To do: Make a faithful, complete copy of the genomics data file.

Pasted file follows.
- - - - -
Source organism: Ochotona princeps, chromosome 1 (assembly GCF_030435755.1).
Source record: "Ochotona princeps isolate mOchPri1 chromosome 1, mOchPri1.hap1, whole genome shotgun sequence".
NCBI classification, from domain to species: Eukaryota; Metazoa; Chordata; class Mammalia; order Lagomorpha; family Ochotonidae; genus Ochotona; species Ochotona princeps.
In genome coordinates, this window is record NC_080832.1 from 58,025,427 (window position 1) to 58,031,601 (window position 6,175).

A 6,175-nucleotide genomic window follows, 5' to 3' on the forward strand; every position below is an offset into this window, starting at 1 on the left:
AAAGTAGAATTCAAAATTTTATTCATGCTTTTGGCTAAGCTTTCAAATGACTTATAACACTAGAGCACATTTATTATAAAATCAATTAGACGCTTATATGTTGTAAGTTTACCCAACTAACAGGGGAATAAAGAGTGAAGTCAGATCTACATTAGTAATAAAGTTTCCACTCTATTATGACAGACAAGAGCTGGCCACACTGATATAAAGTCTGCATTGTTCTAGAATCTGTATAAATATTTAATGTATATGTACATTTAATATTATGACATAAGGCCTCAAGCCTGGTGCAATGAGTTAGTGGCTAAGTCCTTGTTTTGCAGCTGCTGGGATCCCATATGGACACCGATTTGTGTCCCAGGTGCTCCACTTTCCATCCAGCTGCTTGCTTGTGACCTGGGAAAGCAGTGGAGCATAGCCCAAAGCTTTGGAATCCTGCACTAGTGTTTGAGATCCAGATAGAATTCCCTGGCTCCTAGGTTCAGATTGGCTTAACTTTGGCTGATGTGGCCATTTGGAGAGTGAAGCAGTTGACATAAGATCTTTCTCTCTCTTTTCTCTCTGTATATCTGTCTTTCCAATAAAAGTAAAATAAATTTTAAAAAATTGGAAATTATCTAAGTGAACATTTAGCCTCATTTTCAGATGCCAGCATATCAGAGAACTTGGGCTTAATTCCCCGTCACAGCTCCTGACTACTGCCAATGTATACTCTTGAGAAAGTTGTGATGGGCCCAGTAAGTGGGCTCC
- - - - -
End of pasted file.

Source organism: Ochotona princeps, chromosome 1 (assembly GCF_030435755.1).
Source record: "Ochotona princeps isolate mOchPri1 chromosome 1, mOchPri1.hap1, whole genome shotgun sequence".
NCBI classification, from domain to species: Eukaryota; Metazoa; Chordata; class Mammalia; order Lagomorpha; family Ochotonidae; genus Ochotona; species Ochotona princeps.
In genome coordinates, this window is record NC_080832.1 from 58,025,427 (window position 1) to 58,031,601 (window position 6,175).

A 6,175-nucleotide genomic window follows, 5' to 3' on the forward strand; every position below is an offset into this window, starting at 1 on the left:
AAAGTAGAATTCAAAATTTTATTCATGCTTTTGGCTAAGCTTTCAAATGACTTATAACACTAGAGCACATTTATTATAAAATCAATTAGACGCTTATATGTTGTAAGTTTACCCAACTAACAGGGGAATAAAGAGTGAAGTCAGATCTACATTAGTAATAAAGTTTCCACTCTATTATGACAGACAAGAGCTGGCCACACTGATATAAAGTCTGCATTGTTCTAGAATCTGTATAAATATTTAATGTATATGTACATTTAATATTATGACATAAGGCCTCAAGCCTGGTGCAATGAGTTAGTGGCTAAGTCCTTGTTTTGCAGCTGCTGGGATCCCATATGGACACCGATTTGTGTCCCAGGTGCTCCACTTTCCATCCAGCTGCTTGCTTGTGACCTGGGAAAGCAGTGGAGCATAGCCCAAAGCTTTGGAATCCTGCACTAGTGTTTGAGATCCAGATAGAATTCCCTGGCTCCTAGGTTCAGATTGGCTTAACTTTGGCTGATGTGGCCATTTGGAGAGTGAAGCAGTTGACATAAGATCTTTCTCTCTCTTTTCTCTCTGTATATCTGTCTTTCCAATAAAAGTAAAATAAATTTTAAAAAATTGGAAATTATCTAAGTGAACATTTAGCCTCATTTTCAGATGCCAGCATATCAGAGAACTTGGGCTTAATTCCCCGTCACAGCTCCTGACTACTGCCAATGTATACTCTTGAGAAAGTTGTGATGGGCCCAGTAAGTGGGCTCC